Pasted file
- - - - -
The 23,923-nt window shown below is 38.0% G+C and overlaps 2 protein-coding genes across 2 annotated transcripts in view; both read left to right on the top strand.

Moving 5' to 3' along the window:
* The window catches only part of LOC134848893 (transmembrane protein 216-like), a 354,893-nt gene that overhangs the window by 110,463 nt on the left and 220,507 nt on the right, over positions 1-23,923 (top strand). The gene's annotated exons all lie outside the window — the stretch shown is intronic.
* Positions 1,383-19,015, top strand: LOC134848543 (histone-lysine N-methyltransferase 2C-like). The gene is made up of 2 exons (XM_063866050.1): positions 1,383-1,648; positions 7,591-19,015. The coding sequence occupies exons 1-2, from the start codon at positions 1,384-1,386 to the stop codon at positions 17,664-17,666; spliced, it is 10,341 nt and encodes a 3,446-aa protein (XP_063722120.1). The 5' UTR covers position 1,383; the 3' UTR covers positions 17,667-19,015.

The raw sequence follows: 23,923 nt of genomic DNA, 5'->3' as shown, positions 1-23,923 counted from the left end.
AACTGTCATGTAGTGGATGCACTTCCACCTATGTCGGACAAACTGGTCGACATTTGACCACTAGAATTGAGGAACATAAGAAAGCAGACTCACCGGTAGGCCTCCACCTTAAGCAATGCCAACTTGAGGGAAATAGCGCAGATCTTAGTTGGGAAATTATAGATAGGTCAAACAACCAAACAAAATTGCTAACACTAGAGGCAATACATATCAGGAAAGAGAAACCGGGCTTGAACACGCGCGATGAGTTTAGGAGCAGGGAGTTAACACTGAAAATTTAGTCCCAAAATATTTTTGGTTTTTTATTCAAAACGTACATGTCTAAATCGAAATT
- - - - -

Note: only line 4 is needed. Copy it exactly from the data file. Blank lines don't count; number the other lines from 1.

* Positions 1,383-19,015, top strand: LOC134848543 (histone-lysine N-methyltransferase 2C-like). The gene is made up of 2 exons (XM_063866050.1): positions 1,383-1,648; positions 7,591-19,015. The coding sequence occupies exons 1-2, from the start codon at positions 1,384-1,386 to the stop codon at positions 17,664-17,666; spliced, it is 10,341 nt and encodes a 3,446-aa protein (XP_063722120.1). The 5' UTR covers position 1,383; the 3' UTR covers positions 17,667-19,015.